The government has prioritized the following sectors to form the basis for socio –economic transformation; Roads, Energy (Electricity), Water, Agriculture and Education. The Roads sector, managed by Uganda National Roads Authority has been allocated Ugx 1.28 trillion, for this financial year. Of this Ugx 795 billion (62%) is from Donor Funded Projects while Ugx 450 Billion (35%) shall go to Domestic Development Road Projects. The remaining Ugx 35 billion (3%) shall cover the wage bill and non-wage recurrent expenditure at UNRA. Again we are seeing a lot of Donor Support at the heart of our infrastructure development programmes clearly indicating we are still exposed to possible shocks from the Eurozone and global financial markets. Secondly, the funds for these projects may not be released in time by the donors thus work plans won’t be implemented on schedule and within desire time frames.
The other worrying paradox in the FY12/13 budget is the allocations to two ministries – Agriculture and Education. It is agreed that over 75% of Uganda’s 34 million people work and survive on agriculture though it’s largely subsistence. Since time immemorial, the argument has been made for us to tap into our competitive advantage of good climate, vast arable land etc. to develop our agricultural sector and be the food basket of the East African Region and probably the Great Lakes Region too! However, we seem to be putting even our meager resources on the non-productive ventures like USE and UPE, continuously churning out half-baked students and pupils with minimal literacy and numerical skills. Better resource allocation and utilisation would foster better agricultural production and thus improve on household incomes and social-economic well-being. The Education Sector was allocated Ugx 1.62 trillion for this financial year. Over 882 billion (54%) of this will be spent on wages and salaries for teachers , lecturers in universities and other education institutions, civil servants at the ministry and education service commission. Another Ugx 373 billion (23%) was allocated to Non-Wage recurrent expenditure on rent, utilities, vehicles, conferences, office logistics, fuel etc. This leaves a paltry Ugx 362 billion (23%) for development programmes that ought to drive better standards and quality in the Education sector.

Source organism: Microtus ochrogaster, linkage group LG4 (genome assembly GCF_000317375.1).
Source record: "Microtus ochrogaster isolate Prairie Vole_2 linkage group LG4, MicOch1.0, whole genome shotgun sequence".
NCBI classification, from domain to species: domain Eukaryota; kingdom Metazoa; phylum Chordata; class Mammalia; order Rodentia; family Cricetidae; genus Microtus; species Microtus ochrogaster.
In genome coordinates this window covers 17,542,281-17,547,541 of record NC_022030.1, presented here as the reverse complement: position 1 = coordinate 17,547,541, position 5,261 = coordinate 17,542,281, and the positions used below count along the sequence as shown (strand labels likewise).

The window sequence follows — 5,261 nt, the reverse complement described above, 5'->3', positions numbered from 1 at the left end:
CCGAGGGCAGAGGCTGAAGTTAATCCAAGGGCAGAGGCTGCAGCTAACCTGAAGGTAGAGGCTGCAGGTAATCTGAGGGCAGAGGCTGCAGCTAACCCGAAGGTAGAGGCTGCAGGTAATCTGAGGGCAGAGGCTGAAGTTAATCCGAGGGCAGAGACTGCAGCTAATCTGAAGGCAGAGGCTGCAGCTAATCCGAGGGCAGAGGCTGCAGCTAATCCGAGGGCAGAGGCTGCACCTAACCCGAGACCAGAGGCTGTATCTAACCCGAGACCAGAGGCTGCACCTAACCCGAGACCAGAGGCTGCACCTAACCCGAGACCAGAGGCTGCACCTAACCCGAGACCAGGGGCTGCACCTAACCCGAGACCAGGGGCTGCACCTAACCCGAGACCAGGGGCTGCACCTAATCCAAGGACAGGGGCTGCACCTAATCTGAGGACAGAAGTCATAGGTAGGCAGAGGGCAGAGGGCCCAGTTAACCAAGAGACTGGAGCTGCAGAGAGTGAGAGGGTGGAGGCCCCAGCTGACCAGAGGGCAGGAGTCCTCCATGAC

Strangely, the whole Agricultural Sector has been allocated Ugx 378 billion only for the FY 12/13. This is equivalent to Non-Wage Recurrent Bill (rent, utilities, fuel, office logistics, training, travel, vehicles, and conferences) in the Education Sector. It is clear we are putting our minimal resources into non-productive and consumption ventures. This is the paradox that this year’s budget and more budgets to come throw in our faces. Unless we engage radical and robust structural reforms in the public service to reduce the cost of public administration, our budget, which should be one of the fundamental tools for development planning, programme implementation, monitoring and evaluation, shall always be a ritual that does not resonate with the aspirations of the wider Ugandan Society.
Socio –Political Commentator